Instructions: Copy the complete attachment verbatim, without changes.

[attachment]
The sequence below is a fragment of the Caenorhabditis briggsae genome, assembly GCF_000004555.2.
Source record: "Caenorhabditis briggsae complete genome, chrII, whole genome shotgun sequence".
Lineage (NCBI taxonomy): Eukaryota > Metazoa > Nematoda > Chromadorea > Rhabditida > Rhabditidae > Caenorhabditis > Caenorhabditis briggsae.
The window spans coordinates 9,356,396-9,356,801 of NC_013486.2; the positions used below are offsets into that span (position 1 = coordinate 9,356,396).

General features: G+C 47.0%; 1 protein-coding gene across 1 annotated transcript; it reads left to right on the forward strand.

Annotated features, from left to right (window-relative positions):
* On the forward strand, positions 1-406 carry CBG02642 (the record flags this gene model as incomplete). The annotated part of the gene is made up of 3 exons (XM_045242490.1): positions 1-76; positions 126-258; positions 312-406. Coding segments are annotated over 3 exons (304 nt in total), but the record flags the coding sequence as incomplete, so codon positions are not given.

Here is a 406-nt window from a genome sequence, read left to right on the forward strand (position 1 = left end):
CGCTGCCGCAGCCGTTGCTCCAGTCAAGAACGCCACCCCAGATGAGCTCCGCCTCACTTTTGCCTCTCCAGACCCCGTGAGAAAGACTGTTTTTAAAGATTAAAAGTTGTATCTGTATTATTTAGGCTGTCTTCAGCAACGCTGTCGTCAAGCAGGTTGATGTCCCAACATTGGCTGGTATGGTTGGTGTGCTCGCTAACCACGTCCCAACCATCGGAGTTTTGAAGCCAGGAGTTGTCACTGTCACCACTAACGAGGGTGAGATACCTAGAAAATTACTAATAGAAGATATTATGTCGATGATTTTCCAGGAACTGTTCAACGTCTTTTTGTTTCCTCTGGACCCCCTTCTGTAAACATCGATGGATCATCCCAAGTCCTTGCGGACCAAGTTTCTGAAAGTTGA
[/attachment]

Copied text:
The sequence below is a fragment of the Caenorhabditis briggsae genome, assembly GCF_000004555.2.
Source record: "Caenorhabditis briggsae complete genome, chrII, whole genome shotgun sequence".
Lineage (NCBI taxonomy): Eukaryota > Metazoa > Nematoda > Chromadorea > Rhabditida > Rhabditidae > Caenorhabditis > Caenorhabditis briggsae.
The window spans coordinates 9,356,396-9,356,801 of NC_013486.2; the positions used below are offsets into that span (position 1 = coordinate 9,356,396).

General features: G+C 47.0%; 1 protein-coding gene across 1 annotated transcript; it reads left to right on the forward strand.

Annotated features, from left to right (window-relative positions):
* On the forward strand, positions 1-406 carry CBG02642 (the record flags this gene model as incomplete). The annotated part of the gene is made up of 3 exons (XM_045242490.1): positions 1-76; positions 126-258; positions 312-406. Coding segments are annotated over 3 exons (304 nt in total), but the record flags the coding sequence as incomplete, so codon positions are not given.

Here is a 406-nt window from a genome sequence, read left to right on the forward strand (position 1 = left end):
CGCTGCCGCAGCCGTTGCTCCAGTCAAGAACGCCACCCCAGATGAGCTCCGCCTCACTTTTGCCTCTCCAGACCCCGTGAGAAAGACTGTTTTTAAAGATTAAAAGTTGTATCTGTATTATTTAGGCTGTCTTCAGCAACGCTGTCGTCAAGCAGGTTGATGTCCCAACATTGGCTGGTATGGTTGGTGTGCTCGCTAACCACGTCCCAACCATCGGAGTTTTGAAGCCAGGAGTTGTCACTGTCACCACTAACGAGGGTGAGATACCTAGAAAATTACTAATAGAAGATATTATGTCGATGATTTTCCAGGAACTGTTCAACGTCTTTTTGTTTCCTCTGGACCCCCTTCTGTAAACATCGATGGATCATCCCAAGTCCTTGCGGACCAAGTTTCTGAAAGTTGA